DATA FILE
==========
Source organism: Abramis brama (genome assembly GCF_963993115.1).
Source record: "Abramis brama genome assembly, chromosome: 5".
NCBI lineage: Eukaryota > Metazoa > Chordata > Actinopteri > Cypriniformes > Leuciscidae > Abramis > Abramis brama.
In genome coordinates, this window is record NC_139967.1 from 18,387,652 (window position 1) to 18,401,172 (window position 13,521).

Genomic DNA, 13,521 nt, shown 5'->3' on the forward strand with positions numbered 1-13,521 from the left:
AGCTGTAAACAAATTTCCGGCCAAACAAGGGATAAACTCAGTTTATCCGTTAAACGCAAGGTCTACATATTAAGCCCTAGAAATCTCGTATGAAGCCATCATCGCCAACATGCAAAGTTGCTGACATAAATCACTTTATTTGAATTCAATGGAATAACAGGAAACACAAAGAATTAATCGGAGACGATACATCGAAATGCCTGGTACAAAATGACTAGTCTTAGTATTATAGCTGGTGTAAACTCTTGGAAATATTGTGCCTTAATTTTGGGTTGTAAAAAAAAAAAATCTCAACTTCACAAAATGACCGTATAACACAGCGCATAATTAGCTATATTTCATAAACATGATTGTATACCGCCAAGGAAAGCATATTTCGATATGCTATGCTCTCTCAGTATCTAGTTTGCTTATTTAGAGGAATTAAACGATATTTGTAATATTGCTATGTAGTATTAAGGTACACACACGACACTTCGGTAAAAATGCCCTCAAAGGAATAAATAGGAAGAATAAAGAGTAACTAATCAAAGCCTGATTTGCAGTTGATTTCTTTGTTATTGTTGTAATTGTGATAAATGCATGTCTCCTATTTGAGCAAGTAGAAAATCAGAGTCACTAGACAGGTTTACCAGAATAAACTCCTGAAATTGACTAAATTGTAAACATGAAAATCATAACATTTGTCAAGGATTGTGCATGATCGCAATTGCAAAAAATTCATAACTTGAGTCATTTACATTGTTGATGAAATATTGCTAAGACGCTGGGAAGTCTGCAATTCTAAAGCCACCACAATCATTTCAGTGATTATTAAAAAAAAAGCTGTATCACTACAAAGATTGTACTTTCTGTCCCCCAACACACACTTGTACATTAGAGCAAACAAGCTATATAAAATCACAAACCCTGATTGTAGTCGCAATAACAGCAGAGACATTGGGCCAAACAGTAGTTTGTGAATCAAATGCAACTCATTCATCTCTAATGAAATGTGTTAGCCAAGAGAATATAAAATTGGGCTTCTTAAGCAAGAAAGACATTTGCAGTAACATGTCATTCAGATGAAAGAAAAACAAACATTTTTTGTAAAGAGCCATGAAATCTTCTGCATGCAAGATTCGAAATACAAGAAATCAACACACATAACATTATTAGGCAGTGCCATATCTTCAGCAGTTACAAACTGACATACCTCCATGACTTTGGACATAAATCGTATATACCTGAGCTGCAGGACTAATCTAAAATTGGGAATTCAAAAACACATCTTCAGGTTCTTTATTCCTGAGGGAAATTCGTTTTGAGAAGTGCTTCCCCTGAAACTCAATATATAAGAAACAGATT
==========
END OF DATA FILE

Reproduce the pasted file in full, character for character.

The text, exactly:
Source organism: Abramis brama (genome assembly GCF_963993115.1).
Source record: "Abramis brama genome assembly, chromosome: 5".
NCBI lineage: Eukaryota > Metazoa > Chordata > Actinopteri > Cypriniformes > Leuciscidae > Abramis > Abramis brama.
In genome coordinates, this window is record NC_139967.1 from 18,387,652 (window position 1) to 18,401,172 (window position 13,521).

Genomic DNA, 13,521 nt, shown 5'->3' on the forward strand with positions numbered 1-13,521 from the left:
AGCTGTAAACAAATTTCCGGCCAAACAAGGGATAAACTCAGTTTATCCGTTAAACGCAAGGTCTACATATTAAGCCCTAGAAATCTCGTATGAAGCCATCATCGCCAACATGCAAAGTTGCTGACATAAATCACTTTATTTGAATTCAATGGAATAACAGGAAACACAAAGAATTAATCGGAGACGATACATCGAAATGCCTGGTACAAAATGACTAGTCTTAGTATTATAGCTGGTGTAAACTCTTGGAAATATTGTGCCTTAATTTTGGGTTGTAAAAAAAAAAAATCTCAACTTCACAAAATGACCGTATAACACAGCGCATAATTAGCTATATTTCATAAACATGATTGTATACCGCCAAGGAAAGCATATTTCGATATGCTATGCTCTCTCAGTATCTAGTTTGCTTATTTAGAGGAATTAAACGATATTTGTAATATTGCTATGTAGTATTAAGGTACACACACGACACTTCGGTAAAAATGCCCTCAAAGGAATAAATAGGAAGAATAAAGAGTAACTAATCAAAGCCTGATTTGCAGTTGATTTCTTTGTTATTGTTGTAATTGTGATAAATGCATGTCTCCTATTTGAGCAAGTAGAAAATCAGAGTCACTAGACAGGTTTACCAGAATAAACTCCTGAAATTGACTAAATTGTAAACATGAAAATCATAACATTTGTCAAGGATTGTGCATGATCGCAATTGCAAAAAATTCATAACTTGAGTCATTTACATTGTTGATGAAATATTGCTAAGACGCTGGGAAGTCTGCAATTCTAAAGCCACCACAATCATTTCAGTGATTATTAAAAAAAAAGCTGTATCACTACAAAGATTGTACTTTCTGTCCCCCAACACACACTTGTACATTAGAGCAAACAAGCTATATAAAATCACAAACCCTGATTGTAGTCGCAATAACAGCAGAGACATTGGGCCAAACAGTAGTTTGTGAATCAAATGCAACTCATTCATCTCTAATGAAATGTGTTAGCCAAGAGAATATAAAATTGGGCTTCTTAAGCAAGAAAGACATTTGCAGTAACATGTCATTCAGATGAAAGAAAAACAAACATTTTTTGTAAAGAGCCATGAAATCTTCTGCATGCAAGATTCGAAATACAAGAAATCAACACACATAACATTATTAGGCAGTGCCATATCTTCAGCAGTTACAAACTGACATACCTCCATGACTTTGGACATAAATCGTATATACCTGAGCTGCAGGACTAATCTAAAATTGGGAATTCAAAAACACATCTTCAGGTTCTTTATTCCTGAGGGAAATTCGTTTTGAGAAGTGCTTCCCCTGAAACTCAATATATAAGAAACAGATT